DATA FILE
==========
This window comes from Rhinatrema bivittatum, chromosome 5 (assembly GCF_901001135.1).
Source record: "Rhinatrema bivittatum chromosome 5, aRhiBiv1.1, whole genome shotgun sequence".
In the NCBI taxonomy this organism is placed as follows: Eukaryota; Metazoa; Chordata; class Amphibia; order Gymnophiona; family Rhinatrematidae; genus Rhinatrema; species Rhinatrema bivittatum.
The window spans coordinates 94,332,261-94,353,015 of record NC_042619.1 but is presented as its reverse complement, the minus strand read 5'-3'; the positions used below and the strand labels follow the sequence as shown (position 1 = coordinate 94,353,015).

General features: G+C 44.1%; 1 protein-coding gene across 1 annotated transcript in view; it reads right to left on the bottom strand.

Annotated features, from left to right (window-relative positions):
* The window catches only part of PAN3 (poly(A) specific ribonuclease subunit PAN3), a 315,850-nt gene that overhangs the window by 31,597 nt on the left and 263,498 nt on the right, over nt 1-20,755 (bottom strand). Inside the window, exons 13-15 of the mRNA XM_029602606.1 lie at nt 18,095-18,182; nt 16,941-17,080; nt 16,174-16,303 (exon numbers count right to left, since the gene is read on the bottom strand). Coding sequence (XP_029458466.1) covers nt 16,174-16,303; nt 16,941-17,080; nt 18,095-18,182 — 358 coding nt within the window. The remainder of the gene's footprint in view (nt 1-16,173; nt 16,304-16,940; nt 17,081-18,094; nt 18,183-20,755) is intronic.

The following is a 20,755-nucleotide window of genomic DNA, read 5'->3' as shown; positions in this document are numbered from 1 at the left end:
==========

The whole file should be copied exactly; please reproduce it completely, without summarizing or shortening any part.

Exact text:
This window comes from Rhinatrema bivittatum, chromosome 5 (assembly GCF_901001135.1).
Source record: "Rhinatrema bivittatum chromosome 5, aRhiBiv1.1, whole genome shotgun sequence".
In the NCBI taxonomy this organism is placed as follows: Eukaryota; Metazoa; Chordata; class Amphibia; order Gymnophiona; family Rhinatrematidae; genus Rhinatrema; species Rhinatrema bivittatum.
The window spans coordinates 94,332,261-94,353,015 of record NC_042619.1 but is presented as its reverse complement, the minus strand read 5'-3'; the positions used below and the strand labels follow the sequence as shown (position 1 = coordinate 94,353,015).

General features: G+C 44.1%; 1 protein-coding gene across 1 annotated transcript in view; it reads right to left on the bottom strand.

Annotated features, from left to right (window-relative positions):
* The window catches only part of PAN3 (poly(A) specific ribonuclease subunit PAN3), a 315,850-nt gene that overhangs the window by 31,597 nt on the left and 263,498 nt on the right, over nt 1-20,755 (bottom strand). Inside the window, exons 13-15 of the mRNA XM_029602606.1 lie at nt 18,095-18,182; nt 16,941-17,080; nt 16,174-16,303 (exon numbers count right to left, since the gene is read on the bottom strand). Coding sequence (XP_029458466.1) covers nt 16,174-16,303; nt 16,941-17,080; nt 18,095-18,182 — 358 coding nt within the window. The remainder of the gene's footprint in view (nt 1-16,173; nt 16,304-16,940; nt 17,081-18,094; nt 18,183-20,755) is intronic.

The following is a 20,755-nucleotide window of genomic DNA, read 5'->3' as shown; positions in this document are numbered from 1 at the left end: